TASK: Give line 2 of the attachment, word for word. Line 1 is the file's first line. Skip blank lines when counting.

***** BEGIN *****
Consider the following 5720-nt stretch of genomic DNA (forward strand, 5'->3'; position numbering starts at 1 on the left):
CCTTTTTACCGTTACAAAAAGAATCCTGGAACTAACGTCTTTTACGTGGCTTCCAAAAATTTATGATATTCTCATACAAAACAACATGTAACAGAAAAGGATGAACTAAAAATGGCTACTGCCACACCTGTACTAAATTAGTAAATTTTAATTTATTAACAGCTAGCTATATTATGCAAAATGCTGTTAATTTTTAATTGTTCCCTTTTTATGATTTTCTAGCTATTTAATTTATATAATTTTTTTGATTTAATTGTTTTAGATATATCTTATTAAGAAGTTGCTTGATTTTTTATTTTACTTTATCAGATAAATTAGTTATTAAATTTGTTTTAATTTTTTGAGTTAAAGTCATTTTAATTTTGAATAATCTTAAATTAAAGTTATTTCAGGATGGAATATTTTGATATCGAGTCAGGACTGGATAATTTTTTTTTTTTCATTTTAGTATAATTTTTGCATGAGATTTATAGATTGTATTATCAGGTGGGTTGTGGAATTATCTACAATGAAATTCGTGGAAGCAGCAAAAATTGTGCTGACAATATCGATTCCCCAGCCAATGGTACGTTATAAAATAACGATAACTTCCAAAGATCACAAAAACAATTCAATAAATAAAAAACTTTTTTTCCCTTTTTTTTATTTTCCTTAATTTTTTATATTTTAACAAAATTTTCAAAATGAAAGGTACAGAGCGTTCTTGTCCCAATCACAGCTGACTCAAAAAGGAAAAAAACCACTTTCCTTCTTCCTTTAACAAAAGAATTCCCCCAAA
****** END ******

CCTTTTTACCGTTACAAAAAGAATCCTGGAACTAACGTCTTTTACGTGGCTTCCAAAAATTTATGATATTCTCATACAAAACAACATGTAACAGAAAAGGATGAACTAAAAATGGCTACTGCCACACCTGTACTAAATTAGTAAATTTTAATTTATTAACAGCTAGCTATATTATGCAAAATGCTGTTAATTTTTAATTGTTCCCTTTTTATGATTTTCTAGCTATTTAATTTATATAATTTTTTTGATTTAATTGTTTTAGATATATCTTATTAAGAAGTTGCTTGATTTTTTATTTTACTTTATCAGATAAATTAGTTATTAAATTTGTTTTAATTTTTTGAGTTAAAGTCATTTTAATTTTGAATAATCTTAAATTAAAGTTATTTCAGGATGGAATATTTTGATATCGAGTCAGGACTGGATAATTTTTTTTTTTTCATTTTAGTATAATTTTTGCATGAGATTTATAGATTGTATTATCAGGTGGGTTGTGGAATTATCTACAATGAAATTCGTGGAAGCAGCAAAAATTGTGCTGACAATATCGATTCCCCAGCCAATGGTACGTTATAAAATAACGATAACTTCCAAAGATCACAAAAACAATTCAATAAATAAAAAACTTTTTTTCCCTTTTTTTTATTTTCCTTAATTTTTTATATTTTAACAAAATTTTCAAAATGAAAGGTACAGAGCGTTCTTGTCCCAATCACAGCTGACTCAAAAAGGAAAAAAACCACTTTCCTTCTTCCTTTAACAAAAGAATTCCCCCAAA